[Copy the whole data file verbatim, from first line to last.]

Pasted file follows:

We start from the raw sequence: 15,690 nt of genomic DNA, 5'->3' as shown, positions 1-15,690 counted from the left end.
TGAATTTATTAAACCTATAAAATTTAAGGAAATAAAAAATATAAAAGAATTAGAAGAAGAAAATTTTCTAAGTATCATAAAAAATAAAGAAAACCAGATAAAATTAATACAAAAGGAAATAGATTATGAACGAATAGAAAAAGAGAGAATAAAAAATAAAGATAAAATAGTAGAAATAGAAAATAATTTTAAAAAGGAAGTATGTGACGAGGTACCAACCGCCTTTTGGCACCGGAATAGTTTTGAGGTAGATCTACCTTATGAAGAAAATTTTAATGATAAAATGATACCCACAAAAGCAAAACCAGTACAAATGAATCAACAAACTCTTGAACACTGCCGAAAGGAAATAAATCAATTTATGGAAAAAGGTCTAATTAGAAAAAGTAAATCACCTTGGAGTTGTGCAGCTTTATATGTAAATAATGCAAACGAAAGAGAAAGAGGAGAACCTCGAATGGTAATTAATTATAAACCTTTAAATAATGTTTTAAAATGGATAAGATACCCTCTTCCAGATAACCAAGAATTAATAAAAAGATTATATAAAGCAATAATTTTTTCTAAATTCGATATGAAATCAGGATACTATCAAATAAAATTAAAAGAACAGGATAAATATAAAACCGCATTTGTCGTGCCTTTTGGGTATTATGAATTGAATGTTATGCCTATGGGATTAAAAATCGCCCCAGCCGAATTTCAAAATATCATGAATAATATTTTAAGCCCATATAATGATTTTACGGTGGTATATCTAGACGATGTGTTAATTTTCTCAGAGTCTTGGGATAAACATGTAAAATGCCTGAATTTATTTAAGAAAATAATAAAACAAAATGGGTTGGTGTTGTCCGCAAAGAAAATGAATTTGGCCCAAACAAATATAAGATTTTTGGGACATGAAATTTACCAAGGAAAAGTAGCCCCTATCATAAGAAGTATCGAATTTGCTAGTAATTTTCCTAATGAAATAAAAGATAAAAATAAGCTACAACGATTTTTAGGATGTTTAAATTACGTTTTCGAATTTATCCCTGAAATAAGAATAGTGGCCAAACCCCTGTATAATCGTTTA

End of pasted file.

We start from the raw sequence: 15,690 nt of genomic DNA, 5'->3' as shown, positions 1-15,690 counted from the left end.
TGAATTTATTAAACCTATAAAATTTAAGGAAATAAAAAATATAAAAGAATTAGAAGAAGAAAATTTTCTAAGTATCATAAAAAATAAAGAAAACCAGATAAAATTAATACAAAAGGAAATAGATTATGAACGAATAGAAAAAGAGAGAATAAAAAATAAAGATAAAATAGTAGAAATAGAAAATAATTTTAAAAAGGAAGTATGTGACGAGGTACCAACCGCCTTTTGGCACCGGAATAGTTTTGAGGTAGATCTACCTTATGAAGAAAATTTTAATGATAAAATGATACCCACAAAAGCAAAACCAGTACAAATGAATCAACAAACTCTTGAACACTGCCGAAAGGAAATAAATCAATTTATGGAAAAAGGTCTAATTAGAAAAAGTAAATCACCTTGGAGTTGTGCAGCTTTATATGTAAATAATGCAAACGAAAGAGAAAGAGGAGAACCTCGAATGGTAATTAATTATAAACCTTTAAATAATGTTTTAAAATGGATAAGATACCCTCTTCCAGATAACCAAGAATTAATAAAAAGATTATATAAAGCAATAATTTTTTCTAAATTCGATATGAAATCAGGATACTATCAAATAAAATTAAAAGAACAGGATAAATATAAAACCGCATTTGTCGTGCCTTTTGGGTATTATGAATTGAATGTTATGCCTATGGGATTAAAAATCGCCCCAGCCGAATTTCAAAATATCATGAATAATATTTTAAGCCCATATAATGATTTTACGGTGGTATATCTAGACGATGTGTTAATTTTCTCAGAGTCTTGGGATAAACATGTAAAATGCCTGAATTTATTTAAGAAAATAATAAAACAAAATGGGTTGGTGTTGTCCGCAAAGAAAATGAATTTGGCCCAAACAAATATAAGATTTTTGGGACATGAAATTTACCAAGGAAAAGTAGCCCCTATCATAAGAAGTATCGAATTTGCTAGTAATTTTCCTAATGAAATAAAAGATAAAAATAAGCTACAACGATTTTTAGGATGTTTAAATTACGTTTTCGAATTTATCCCTGAAATAAGAATAGTGGCCAAACCCCTGTATAATCGTTTA